Hot chocolate may not have
reached the popularity of coffee or tea, as Thomas Jefferson once
predicted, but is there any better way to warm up after a frosty
outing in a Chicago winter?
Rosy-cheeked kids everywhere
(and young-at-heart moms and dads) will agree: There's something
about hot chocolate that seems to just hit the spot when the
weather turns cold. So I took Grace Peterson, 13, and Holly
Peterson, 10, of Naperville, to hunt down the city's best hot
cocoa, perfect for little tummies and grown-up taste buds
Put down that packet of Swiss
Miss and check out one of these five faves to appease your inner
chocoholic. This is the cocoa you're sure to covet all winter
830 N. Michigan Ave.
When you need a break from
all that Michigan Avenue shopping, head to this popular chocolate
heaven, where squares of that famous candy are handed out at the
door. In the ice cream parlor-styled café, "chocolate is
everywhere," Holly said-and they certainly don't scrimp on the
Sweet-and-salty fans will
love the Sea Salt Caramel Hot Cocoa, while traditionalists will
crave the Classic Ghirardelli Hot Cocoa. Only the truest
chocoholics will go for the Decadent Drinking Chocolate, which
tastes like a candybar-in-a-cup.
With a primo location right
on the Mag Mile, Ghirardelli stays busy, and there's no bathroom
for the public. But this American-style hot chocolate is sure to
hit the spot.
108 E. Superior St.
For those craving a taste of
Europe, Pierrot Gourmet, the restaurant of the Peninsula Hotel, is
a great place to start. You'll feel like you've been transported
directly to France once you see the macaroon-filled pastry case,
which also features holiday treats to make your mouth water. On top
are large glass canisters of crushed chocolate, the base ingredient
for the ultra-rich cocoa.
The hot chocolate comes in
two varieties-dark chocolate and white-topped with "tons" of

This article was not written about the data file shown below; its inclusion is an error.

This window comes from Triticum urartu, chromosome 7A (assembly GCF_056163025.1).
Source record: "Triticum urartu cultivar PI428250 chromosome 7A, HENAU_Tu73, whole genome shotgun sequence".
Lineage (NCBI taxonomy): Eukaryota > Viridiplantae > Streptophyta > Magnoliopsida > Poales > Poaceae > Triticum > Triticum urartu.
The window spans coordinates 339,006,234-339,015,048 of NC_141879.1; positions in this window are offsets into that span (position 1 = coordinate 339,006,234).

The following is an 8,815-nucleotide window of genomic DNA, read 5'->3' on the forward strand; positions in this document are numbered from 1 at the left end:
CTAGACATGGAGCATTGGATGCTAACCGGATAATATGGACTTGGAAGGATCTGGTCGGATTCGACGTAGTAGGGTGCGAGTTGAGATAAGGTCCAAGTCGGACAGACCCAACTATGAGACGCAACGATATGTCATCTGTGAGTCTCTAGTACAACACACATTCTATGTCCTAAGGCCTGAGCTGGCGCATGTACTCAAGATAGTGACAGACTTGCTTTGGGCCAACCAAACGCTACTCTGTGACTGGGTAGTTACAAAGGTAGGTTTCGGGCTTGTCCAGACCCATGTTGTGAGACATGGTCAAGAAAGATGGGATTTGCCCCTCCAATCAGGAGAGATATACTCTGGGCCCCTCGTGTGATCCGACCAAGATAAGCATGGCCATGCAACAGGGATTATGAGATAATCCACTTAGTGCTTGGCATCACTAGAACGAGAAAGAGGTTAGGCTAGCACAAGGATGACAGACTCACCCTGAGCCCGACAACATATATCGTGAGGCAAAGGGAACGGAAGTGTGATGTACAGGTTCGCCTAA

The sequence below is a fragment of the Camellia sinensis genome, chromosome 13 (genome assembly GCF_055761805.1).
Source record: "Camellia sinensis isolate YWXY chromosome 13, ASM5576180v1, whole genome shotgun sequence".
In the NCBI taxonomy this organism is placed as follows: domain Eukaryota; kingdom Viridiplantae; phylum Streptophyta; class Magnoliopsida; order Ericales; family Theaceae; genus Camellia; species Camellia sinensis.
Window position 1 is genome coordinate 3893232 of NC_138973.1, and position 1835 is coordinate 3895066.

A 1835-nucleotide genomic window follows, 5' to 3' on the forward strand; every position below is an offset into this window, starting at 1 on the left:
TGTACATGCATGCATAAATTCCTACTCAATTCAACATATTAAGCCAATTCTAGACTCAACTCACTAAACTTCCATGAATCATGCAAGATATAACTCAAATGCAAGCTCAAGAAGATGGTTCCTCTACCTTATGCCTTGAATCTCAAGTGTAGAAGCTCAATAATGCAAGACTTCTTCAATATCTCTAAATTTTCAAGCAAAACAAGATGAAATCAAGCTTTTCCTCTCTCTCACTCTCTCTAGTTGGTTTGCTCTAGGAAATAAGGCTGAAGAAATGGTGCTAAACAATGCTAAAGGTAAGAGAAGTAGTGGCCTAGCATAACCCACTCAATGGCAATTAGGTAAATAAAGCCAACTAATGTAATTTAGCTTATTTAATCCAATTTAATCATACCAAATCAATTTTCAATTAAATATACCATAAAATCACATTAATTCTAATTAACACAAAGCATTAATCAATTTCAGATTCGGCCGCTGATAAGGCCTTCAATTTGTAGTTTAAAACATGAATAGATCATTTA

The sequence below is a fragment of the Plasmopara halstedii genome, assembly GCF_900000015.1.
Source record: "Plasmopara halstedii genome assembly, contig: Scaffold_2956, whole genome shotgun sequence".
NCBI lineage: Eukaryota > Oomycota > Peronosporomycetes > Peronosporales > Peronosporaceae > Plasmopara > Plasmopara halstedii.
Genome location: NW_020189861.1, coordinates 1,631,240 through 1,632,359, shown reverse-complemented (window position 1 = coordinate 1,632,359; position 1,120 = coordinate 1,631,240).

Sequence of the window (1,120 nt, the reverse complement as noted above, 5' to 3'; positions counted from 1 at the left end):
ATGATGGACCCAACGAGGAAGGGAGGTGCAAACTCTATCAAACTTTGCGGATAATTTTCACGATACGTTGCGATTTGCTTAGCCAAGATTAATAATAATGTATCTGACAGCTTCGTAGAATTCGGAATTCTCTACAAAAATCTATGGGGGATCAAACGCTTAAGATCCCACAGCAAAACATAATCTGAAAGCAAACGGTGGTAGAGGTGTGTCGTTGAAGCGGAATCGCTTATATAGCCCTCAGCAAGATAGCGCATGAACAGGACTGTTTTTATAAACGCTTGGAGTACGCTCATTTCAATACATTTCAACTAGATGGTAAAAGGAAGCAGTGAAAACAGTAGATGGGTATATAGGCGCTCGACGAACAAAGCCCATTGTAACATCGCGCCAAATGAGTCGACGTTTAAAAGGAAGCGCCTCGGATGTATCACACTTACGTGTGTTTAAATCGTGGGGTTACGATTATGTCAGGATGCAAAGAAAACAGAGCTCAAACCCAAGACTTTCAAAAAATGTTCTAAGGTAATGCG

whipped cream. While only the sweetest of sweet tooths likely will
enjoy the white chocolate, all of the hot chocolate can be
customized with flavor shots, so each cup is made-to-order. "This
is just right," Holly said.
1636 W. Monstrose Ave.
The first sign that this
isn't your ordinary restaurant is all the vintage Easy-Bake Ovens.
The second is the hot cocoa, called the Barthelona, and made from
chocolate imported from Spain.
The top half-inch of the cup
is covered with the day's "best whipped cream," a housemade vanilla
bean froth that perfectly countered the decadent sweetness of the
chocolate. Although my taste-testers dubbed this one "not too
rich," smaller appetites may want to try the "Shorty," a shot-glass
sized serving that soothes the sweet tooth.
Parents of small kids will
enjoy the collection of children's books to keep little ones
occupied. And be sure to grab a DumDum lollipop or doggie treat on
the way out.
1114 W. Belmont Ave.
The girls were sure to grab a
sample on the way in to this airy café, where tantalizing treats
line the pastry case. Bittersweet also offers savory options to
balance out the sweet, helpful considering Holly quickly said the
hot chocolate "tastes like a dessert."
Kids will enjoy the
sophistication of serving themselves (with mom or dad's help),
since the cocoa is brought to the table on individual trays,
complete with cup, teapot and a dollop of fresh whipped cream.
"That's a nice touch," Grace said.
So is the slight citrusy
flavor of the Mexican hot chocolate, reminiscent of those milk
chocolate oranges you used to get in the toe of your Christmas
1747 N. Damen Ave.
No hot chocolate tour of
Chicago would be complete without a stop here, where the entire
menu is built around the sweet stuff. The Wicker Park restaurant
turns more lounge-like in the evenings, so for those with kids,
it's best to aim for brunch, lunch or an afternoon treat.
With flavors ranging from
kid-friendly Farmer's Market Mint and the Medium (a caramelly
concoction) to the more adult cayenne-spiced Mexican and coffee
blends, "there's lots of variety," Grace said.
And those for whom hot chocolate is synonymous with marshmallows
will love the perfectly powdery housemade ones here-although there
may be some disappointment that you only get one atop your steaming
Elizabeth Diffin is the associate editor at Chicago Parent. She lives in Wheaton.
See more of Elizabeth's stories here.
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